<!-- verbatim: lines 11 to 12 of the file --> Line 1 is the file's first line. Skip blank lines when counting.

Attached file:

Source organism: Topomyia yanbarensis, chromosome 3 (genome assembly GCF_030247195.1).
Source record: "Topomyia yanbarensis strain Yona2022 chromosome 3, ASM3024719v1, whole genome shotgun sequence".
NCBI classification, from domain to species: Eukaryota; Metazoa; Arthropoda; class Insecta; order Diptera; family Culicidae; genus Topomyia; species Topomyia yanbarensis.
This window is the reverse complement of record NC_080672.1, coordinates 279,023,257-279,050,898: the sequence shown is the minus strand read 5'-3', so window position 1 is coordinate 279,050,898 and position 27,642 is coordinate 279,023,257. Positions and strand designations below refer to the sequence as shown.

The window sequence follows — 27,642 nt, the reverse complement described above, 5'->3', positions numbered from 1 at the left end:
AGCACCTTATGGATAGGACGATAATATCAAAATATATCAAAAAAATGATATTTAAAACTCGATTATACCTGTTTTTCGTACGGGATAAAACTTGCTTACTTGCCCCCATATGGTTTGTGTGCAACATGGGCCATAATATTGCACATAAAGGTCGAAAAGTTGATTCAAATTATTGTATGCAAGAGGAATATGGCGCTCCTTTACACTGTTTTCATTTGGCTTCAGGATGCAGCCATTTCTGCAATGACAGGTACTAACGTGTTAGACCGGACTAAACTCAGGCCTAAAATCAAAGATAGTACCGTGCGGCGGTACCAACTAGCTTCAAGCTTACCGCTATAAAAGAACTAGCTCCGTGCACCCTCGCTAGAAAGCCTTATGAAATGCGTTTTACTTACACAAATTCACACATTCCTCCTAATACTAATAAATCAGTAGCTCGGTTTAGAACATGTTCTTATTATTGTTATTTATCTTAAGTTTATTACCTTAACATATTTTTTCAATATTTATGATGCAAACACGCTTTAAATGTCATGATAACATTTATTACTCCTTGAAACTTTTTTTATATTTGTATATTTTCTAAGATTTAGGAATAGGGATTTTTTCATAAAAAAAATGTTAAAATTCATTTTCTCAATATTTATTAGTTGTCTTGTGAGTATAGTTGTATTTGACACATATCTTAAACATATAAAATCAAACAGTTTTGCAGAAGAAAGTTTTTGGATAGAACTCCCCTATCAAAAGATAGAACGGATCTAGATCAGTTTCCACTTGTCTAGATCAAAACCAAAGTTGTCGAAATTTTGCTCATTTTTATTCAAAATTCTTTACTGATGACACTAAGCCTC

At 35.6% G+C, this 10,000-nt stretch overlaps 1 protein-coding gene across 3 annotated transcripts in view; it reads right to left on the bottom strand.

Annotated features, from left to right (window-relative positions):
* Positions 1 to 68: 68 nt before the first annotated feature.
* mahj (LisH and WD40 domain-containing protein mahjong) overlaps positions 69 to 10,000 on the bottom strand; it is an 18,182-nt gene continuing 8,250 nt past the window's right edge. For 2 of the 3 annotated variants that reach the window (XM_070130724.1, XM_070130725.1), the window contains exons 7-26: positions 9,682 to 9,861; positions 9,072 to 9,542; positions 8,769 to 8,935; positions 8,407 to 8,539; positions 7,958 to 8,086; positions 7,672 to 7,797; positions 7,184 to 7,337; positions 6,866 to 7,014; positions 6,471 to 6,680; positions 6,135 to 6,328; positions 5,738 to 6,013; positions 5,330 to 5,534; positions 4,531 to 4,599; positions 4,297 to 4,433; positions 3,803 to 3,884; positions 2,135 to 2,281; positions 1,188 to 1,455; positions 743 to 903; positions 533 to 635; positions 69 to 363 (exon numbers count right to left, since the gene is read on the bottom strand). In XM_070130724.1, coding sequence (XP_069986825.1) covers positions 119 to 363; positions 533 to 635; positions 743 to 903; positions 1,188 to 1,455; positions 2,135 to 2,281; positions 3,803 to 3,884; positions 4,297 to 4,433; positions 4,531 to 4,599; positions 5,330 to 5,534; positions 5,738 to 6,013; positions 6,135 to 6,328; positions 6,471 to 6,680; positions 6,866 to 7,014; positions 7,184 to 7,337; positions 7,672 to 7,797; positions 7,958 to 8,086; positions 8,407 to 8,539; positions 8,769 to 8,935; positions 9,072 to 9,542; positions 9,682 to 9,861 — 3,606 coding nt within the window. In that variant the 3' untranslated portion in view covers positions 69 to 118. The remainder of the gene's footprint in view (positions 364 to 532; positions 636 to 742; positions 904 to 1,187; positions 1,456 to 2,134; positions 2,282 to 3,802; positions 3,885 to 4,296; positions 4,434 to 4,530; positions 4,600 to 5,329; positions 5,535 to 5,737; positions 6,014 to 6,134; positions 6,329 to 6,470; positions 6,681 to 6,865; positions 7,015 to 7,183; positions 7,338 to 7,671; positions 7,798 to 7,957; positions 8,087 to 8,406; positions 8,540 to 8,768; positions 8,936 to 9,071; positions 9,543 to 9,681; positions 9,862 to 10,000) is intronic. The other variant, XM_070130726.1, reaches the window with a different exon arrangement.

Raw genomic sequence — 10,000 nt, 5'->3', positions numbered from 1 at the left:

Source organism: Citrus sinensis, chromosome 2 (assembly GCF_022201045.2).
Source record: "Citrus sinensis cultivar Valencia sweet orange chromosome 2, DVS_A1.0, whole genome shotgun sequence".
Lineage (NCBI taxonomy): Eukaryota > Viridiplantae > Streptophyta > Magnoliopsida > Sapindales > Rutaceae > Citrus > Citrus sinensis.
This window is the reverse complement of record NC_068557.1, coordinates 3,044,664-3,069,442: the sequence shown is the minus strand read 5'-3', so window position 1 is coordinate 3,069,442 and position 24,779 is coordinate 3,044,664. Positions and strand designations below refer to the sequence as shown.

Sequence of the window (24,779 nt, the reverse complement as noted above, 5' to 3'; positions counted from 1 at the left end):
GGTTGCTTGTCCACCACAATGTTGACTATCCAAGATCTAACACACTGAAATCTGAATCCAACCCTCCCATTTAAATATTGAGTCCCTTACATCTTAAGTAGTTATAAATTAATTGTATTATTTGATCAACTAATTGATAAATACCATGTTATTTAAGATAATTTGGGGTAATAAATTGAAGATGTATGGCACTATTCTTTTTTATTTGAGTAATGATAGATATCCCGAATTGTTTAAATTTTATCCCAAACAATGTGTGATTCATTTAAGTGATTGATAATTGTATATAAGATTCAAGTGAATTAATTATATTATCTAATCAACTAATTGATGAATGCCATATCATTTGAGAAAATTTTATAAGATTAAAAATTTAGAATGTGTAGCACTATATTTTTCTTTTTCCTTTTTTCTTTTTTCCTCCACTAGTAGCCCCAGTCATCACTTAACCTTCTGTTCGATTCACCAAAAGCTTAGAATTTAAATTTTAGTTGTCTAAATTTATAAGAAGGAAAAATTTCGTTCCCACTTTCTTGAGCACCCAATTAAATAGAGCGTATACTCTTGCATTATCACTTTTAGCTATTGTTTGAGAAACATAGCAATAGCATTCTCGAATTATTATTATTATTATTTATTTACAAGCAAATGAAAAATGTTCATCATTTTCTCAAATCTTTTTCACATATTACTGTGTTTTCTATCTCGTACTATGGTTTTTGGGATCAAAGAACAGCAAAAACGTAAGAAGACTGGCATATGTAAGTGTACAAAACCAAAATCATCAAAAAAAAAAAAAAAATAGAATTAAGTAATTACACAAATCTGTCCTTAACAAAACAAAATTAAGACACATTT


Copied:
Raw genomic sequence — 10,000 nt, 5'->3', positions numbered from 1 at the left:

Source organism: Citrus sinensis, chromosome 2 (assembly GCF_022201045.2).